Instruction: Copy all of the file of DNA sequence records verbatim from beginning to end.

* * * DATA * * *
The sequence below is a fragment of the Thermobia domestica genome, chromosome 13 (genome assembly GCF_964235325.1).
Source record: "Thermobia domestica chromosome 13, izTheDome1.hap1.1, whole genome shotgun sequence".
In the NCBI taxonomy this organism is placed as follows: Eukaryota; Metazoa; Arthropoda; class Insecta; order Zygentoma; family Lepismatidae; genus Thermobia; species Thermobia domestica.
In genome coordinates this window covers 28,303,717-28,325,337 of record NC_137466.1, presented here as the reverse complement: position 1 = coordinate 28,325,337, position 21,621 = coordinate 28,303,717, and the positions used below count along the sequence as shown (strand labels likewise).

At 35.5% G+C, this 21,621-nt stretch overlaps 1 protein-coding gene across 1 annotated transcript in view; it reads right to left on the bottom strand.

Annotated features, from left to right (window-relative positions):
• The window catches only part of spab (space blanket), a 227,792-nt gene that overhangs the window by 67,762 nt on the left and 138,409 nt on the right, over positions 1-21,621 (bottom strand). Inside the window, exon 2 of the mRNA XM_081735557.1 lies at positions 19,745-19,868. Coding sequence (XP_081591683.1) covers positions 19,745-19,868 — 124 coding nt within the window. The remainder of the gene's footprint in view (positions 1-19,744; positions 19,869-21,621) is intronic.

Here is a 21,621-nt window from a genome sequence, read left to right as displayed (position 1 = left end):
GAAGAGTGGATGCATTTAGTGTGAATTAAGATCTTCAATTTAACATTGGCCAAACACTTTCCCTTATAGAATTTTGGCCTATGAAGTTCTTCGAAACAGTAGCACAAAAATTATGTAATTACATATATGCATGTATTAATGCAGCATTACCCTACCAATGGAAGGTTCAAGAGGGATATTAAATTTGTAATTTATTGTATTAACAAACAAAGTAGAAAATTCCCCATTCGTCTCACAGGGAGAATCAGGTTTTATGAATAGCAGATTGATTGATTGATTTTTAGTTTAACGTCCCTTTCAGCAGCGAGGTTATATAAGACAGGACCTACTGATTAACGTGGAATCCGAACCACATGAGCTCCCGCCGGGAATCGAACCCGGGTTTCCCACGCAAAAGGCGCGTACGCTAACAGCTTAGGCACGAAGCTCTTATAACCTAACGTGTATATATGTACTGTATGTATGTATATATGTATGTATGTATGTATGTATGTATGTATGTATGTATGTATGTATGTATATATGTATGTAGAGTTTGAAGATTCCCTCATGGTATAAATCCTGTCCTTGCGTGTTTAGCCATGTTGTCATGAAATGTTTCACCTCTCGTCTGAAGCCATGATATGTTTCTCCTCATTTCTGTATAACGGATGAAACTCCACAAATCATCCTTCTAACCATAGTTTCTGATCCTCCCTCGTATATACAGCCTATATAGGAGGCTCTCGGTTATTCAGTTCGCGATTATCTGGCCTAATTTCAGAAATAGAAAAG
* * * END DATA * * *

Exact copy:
The sequence below is a fragment of the Thermobia domestica genome, chromosome 13 (genome assembly GCF_964235325.1).
Source record: "Thermobia domestica chromosome 13, izTheDome1.hap1.1, whole genome shotgun sequence".
In the NCBI taxonomy this organism is placed as follows: Eukaryota; Metazoa; Arthropoda; class Insecta; order Zygentoma; family Lepismatidae; genus Thermobia; species Thermobia domestica.
In genome coordinates this window covers 28,303,717-28,325,337 of record NC_137466.1, presented here as the reverse complement: position 1 = coordinate 28,325,337, position 21,621 = coordinate 28,303,717, and the positions used below count along the sequence as shown (strand labels likewise).

At 35.5% G+C, this 21,621-nt stretch overlaps 1 protein-coding gene across 1 annotated transcript in view; it reads right to left on the bottom strand.

Annotated features, from left to right (window-relative positions):
• The window catches only part of spab (space blanket), a 227,792-nt gene that overhangs the window by 67,762 nt on the left and 138,409 nt on the right, over positions 1-21,621 (bottom strand). Inside the window, exon 2 of the mRNA XM_081735557.1 lies at positions 19,745-19,868. Coding sequence (XP_081591683.1) covers positions 19,745-19,868 — 124 coding nt within the window. The remainder of the gene's footprint in view (positions 1-19,744; positions 19,869-21,621) is intronic.

Here is a 21,621-nt window from a genome sequence, read left to right as displayed (position 1 = left end):
GAAGAGTGGATGCATTTAGTGTGAATTAAGATCTTCAATTTAACATTGGCCAAACACTTTCCCTTATAGAATTTTGGCCTATGAAGTTCTTCGAAACAGTAGCACAAAAATTATGTAATTACATATATGCATGTATTAATGCAGCATTACCCTACCAATGGAAGGTTCAAGAGGGATATTAAATTTGTAATTTATTGTATTAACAAACAAAGTAGAAAATTCCCCATTCGTCTCACAGGGAGAATCAGGTTTTATGAATAGCAGATTGATTGATTGATTTTTAGTTTAACGTCCCTTTCAGCAGCGAGGTTATATAAGACAGGACCTACTGATTAACGTGGAATCCGAACCACATGAGCTCCCGCCGGGAATCGAACCCGGGTTTCCCACGCAAAAGGCGCGTACGCTAACAGCTTAGGCACGAAGCTCTTATAACCTAACGTGTATATATGTACTGTATGTATGTATATATGTATGTATGTATGTATGTATGTATGTATGTATGTATGTATGTATGTATATATGTATGTAGAGTTTGAAGATTCCCTCATGGTATAAATCCTGTCCTTGCGTGTTTAGCCATGTTGTCATGAAATGTTTCACCTCTCGTCTGAAGCCATGATATGTTTCTCCTCATTTCTGTATAACGGATGAAACTCCACAAATCATCCTTCTAACCATAGTTTCTGATCCTCCCTCGTATATACAGCCTATATAGGAGGCTCTCGGTTATTCAGTTCGCGATTATCTGGCCTAATTTCAGAAATAGAAAAG